Second in this Kelvin trio is the USS Newton NCC-1727. This is the most diverse of the three ships when it comes to design however the news that they were all effectively variations on one design makes these a bit disappointing upon arrival.

Anyway, the Newton continues the same blotched stained steel paintjob from the Armstrong but you have to look deeper than a couple of shades of grey here. First up she has a semi-circular primary hull connected to both a pair of warp engines on the top and twin secondary hulls below. 

The main hull is cast in metal and carries adequate bridge detail and also phaser emplacements. Everything beyond that primary piece though is in plastic but the painting helps draw all the elements together. The hull colouring really suits these ships and accentuates the already quite deep deflector grid lines curving round the ship. 

On the two warp engines above the primary hull the bussard collectors are a dulled yellow/grey in translucent plastic with the exhaust tips at the other ends recessed in blue, mirroring their onscreen appearance. The joint lines on the tops of the nacelles are strangely raised with the rear tips not quite fully closed. Not the best bit of model work to date by any stretch. The connecting rollbar arm is fairly bland with only the blip of gold paint to help isolate the warp field regulator.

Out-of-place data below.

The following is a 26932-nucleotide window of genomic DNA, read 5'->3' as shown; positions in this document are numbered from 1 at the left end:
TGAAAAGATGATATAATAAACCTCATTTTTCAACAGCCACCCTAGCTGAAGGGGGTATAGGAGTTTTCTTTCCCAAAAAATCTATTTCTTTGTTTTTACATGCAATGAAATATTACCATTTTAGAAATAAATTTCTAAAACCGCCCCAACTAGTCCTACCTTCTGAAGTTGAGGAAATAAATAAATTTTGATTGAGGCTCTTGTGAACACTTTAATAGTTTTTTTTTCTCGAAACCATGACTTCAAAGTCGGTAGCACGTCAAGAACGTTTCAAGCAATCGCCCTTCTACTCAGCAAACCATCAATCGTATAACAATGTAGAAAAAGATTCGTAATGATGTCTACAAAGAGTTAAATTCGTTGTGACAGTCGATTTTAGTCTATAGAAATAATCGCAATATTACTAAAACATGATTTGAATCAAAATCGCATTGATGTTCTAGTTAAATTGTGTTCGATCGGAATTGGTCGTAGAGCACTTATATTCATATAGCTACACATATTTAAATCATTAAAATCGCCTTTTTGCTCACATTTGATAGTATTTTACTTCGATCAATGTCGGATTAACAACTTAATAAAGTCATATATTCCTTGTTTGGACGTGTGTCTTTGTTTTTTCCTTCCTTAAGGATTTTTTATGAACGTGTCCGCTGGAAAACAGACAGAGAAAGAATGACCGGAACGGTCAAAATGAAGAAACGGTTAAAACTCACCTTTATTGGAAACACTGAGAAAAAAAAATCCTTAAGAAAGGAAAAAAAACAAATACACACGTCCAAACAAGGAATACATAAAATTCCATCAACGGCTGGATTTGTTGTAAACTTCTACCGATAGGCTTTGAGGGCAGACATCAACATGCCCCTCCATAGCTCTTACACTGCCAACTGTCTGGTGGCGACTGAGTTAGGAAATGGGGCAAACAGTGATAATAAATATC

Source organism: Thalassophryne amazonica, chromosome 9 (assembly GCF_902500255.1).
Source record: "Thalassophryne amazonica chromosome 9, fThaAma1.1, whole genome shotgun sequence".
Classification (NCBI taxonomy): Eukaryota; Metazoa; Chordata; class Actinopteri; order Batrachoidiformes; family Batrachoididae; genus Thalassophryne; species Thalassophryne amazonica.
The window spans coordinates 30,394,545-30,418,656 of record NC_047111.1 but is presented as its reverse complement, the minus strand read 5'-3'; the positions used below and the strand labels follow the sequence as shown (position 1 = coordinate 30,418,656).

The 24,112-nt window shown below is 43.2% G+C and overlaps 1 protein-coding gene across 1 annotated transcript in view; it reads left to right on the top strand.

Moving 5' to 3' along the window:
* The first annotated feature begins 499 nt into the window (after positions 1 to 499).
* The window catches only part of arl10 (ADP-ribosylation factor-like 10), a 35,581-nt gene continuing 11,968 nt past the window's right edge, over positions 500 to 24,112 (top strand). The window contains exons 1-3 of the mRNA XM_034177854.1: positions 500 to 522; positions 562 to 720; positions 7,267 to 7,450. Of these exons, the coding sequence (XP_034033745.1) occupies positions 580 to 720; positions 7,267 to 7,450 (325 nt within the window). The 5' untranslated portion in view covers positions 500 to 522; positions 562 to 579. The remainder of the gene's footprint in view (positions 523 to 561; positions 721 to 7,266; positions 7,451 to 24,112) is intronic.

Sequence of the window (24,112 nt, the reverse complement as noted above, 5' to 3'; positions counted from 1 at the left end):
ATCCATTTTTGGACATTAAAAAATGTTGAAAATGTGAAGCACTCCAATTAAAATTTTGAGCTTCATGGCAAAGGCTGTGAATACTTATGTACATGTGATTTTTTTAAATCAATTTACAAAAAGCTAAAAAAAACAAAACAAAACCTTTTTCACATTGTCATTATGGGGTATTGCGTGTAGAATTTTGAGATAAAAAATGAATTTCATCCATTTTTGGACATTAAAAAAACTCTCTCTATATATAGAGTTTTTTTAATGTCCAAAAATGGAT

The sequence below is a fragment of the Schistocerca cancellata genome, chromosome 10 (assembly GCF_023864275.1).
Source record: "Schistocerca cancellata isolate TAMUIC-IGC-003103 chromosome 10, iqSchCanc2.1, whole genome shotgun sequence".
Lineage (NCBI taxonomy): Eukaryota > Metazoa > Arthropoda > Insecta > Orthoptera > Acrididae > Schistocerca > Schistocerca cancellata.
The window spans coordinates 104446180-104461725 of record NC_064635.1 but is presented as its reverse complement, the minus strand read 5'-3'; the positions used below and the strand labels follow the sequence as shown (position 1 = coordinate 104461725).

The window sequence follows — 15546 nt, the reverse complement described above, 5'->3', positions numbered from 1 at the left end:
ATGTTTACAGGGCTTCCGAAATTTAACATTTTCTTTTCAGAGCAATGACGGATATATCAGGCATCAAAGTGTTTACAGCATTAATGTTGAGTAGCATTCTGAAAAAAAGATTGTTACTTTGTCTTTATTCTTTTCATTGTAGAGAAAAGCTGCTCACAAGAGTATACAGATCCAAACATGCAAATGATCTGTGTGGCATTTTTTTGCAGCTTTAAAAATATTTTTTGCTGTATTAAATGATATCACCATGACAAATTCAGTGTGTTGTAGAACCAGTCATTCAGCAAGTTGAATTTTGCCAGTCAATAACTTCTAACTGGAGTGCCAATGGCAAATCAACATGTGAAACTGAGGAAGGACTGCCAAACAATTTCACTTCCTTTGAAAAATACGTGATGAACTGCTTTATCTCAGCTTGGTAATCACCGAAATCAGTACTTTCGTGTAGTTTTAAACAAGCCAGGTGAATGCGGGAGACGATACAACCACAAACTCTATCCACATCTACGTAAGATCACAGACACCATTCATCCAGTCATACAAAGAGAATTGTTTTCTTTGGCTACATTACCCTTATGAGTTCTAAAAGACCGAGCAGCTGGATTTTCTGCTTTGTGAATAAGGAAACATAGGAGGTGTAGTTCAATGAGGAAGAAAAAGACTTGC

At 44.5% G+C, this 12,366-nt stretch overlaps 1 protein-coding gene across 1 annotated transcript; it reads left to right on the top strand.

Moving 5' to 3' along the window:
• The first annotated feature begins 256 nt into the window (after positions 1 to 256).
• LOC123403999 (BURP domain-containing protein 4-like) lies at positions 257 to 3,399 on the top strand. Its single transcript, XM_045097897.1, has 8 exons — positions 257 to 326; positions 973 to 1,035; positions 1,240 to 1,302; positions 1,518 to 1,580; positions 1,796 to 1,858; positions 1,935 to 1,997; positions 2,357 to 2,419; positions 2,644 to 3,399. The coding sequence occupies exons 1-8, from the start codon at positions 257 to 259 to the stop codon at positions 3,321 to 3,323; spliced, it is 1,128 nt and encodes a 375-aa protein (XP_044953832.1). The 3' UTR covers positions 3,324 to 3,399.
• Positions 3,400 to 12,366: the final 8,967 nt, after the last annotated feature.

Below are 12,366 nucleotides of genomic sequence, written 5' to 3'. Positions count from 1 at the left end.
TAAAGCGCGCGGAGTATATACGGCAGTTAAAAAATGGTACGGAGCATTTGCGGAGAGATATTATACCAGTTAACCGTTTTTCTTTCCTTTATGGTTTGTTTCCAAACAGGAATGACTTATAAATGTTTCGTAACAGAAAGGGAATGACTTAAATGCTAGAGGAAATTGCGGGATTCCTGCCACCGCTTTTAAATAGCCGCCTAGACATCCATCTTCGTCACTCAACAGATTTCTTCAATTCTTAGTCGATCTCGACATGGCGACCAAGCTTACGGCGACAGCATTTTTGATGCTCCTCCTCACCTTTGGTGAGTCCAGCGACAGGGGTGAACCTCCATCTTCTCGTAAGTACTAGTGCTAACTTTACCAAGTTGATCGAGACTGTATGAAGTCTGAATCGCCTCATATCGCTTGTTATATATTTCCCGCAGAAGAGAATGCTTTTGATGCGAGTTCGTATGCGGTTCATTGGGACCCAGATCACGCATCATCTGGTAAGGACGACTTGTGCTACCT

The bottom two attached tubes are a bit more interesting with twin shuttle bay doors at the back and deflector dishes to the front. From memory this is the only ship with such a configuration especially with the double blue dishes facing forward. The joins on these shorter tube sections aren't as noticeable and the "caps" that are provided by the shuttle bay doors certainly help. It's only on a closer look that you realise the split for them is horizontal beneath the doors rather than top to bottom.

To the rear of the structure connecting them back to the main hull you can just make out the red of the impulse drive. It's a narrow slip of paint but nicely touched in.

The USS Newton is a sturdy build with no flex or movement in those rear outslung hulls and engines. The look of it easily makes it the most interesting of the three Kelvin fleet starships.